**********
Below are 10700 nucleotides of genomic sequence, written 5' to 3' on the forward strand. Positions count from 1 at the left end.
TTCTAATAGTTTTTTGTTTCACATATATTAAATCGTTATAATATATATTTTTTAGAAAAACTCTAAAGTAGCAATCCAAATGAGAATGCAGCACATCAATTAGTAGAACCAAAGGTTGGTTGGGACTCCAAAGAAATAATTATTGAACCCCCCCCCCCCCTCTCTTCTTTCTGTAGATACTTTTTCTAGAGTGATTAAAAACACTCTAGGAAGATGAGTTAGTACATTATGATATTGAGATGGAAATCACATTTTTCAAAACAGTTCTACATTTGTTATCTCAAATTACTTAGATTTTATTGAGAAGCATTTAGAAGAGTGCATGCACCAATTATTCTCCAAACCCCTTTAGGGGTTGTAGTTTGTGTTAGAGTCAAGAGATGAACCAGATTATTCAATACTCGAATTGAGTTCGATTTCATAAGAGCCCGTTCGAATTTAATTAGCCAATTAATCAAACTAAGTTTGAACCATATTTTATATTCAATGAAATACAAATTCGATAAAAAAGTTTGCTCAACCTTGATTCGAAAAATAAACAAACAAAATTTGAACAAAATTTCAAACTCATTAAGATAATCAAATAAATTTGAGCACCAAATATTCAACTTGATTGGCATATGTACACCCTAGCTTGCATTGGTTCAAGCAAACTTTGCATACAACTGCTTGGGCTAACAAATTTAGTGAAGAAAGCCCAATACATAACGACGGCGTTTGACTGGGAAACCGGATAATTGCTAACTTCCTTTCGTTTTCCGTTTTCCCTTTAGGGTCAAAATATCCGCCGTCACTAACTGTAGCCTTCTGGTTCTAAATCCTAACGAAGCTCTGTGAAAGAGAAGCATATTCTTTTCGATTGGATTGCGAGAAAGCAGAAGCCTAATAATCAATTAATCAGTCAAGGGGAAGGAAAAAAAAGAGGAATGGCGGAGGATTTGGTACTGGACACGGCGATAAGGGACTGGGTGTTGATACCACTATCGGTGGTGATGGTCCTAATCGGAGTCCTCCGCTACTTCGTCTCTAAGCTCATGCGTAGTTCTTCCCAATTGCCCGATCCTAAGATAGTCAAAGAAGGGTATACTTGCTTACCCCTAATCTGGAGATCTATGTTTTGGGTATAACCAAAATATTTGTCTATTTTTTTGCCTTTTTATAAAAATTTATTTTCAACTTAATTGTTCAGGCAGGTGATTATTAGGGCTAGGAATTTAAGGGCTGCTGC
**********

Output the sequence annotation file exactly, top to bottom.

Below are 10700 nucleotides of genomic sequence, written 5' to 3' on the forward strand. Positions count from 1 at the left end.
TTCTAATAGTTTTTTGTTTCACATATATTAAATCGTTATAATATATATTTTTTAGAAAAACTCTAAAGTAGCAATCCAAATGAGAATGCAGCACATCAATTAGTAGAACCAAAGGTTGGTTGGGACTCCAAAGAAATAATTATTGAACCCCCCCCCCCCCTCTCTTCTTTCTGTAGATACTTTTTCTAGAGTGATTAAAAACACTCTAGGAAGATGAGTTAGTACATTATGATATTGAGATGGAAATCACATTTTTCAAAACAGTTCTACATTTGTTATCTCAAATTACTTAGATTTTATTGAGAAGCATTTAGAAGAGTGCATGCACCAATTATTCTCCAAACCCCTTTAGGGGTTGTAGTTTGTGTTAGAGTCAAGAGATGAACCAGATTATTCAATACTCGAATTGAGTTCGATTTCATAAGAGCCCGTTCGAATTTAATTAGCCAATTAATCAAACTAAGTTTGAACCATATTTTATATTCAATGAAATACAAATTCGATAAAAAAGTTTGCTCAACCTTGATTCGAAAAATAAACAAACAAAATTTGAACAAAATTTCAAACTCATTAAGATAATCAAATAAATTTGAGCACCAAATATTCAACTTGATTGGCATATGTACACCCTAGCTTGCATTGGTTCAAGCAAACTTTGCATACAACTGCTTGGGCTAACAAATTTAGTGAAGAAAGCCCAATACATAACGACGGCGTTTGACTGGGAAACCGGATAATTGCTAACTTCCTTTCGTTTTCCGTTTTCCCTTTAGGGTCAAAATATCCGCCGTCACTAACTGTAGCCTTCTGGTTCTAAATCCTAACGAAGCTCTGTGAAAGAGAAGCATATTCTTTTCGATTGGATTGCGAGAAAGCAGAAGCCTAATAATCAATTAATCAGTCAAGGGGAAGGAAAAAAAAGAGGAATGGCGGAGGATTTGGTACTGGACACGGCGATAAGGGACTGGGTGTTGATACCACTATCGGTGGTGATGGTCCTAATCGGAGTCCTCCGCTACTTCGTCTCTAAGCTCATGCGTAGTTCTTCCCAATTGCCCGATCCTAAGATAGTCAAAGAAGGGTATACTTGCTTACCCCTAATCTGGAGATCTATGTTTTGGGTATAACCAAAATATTTGTCTATTTTTTTGCCTTTTTATAAAAATTTATTTTCAACTTAATTGTTCAGGCAGGTGATTATTAGGGCTAGGAATTTAAGGGCTGCTGC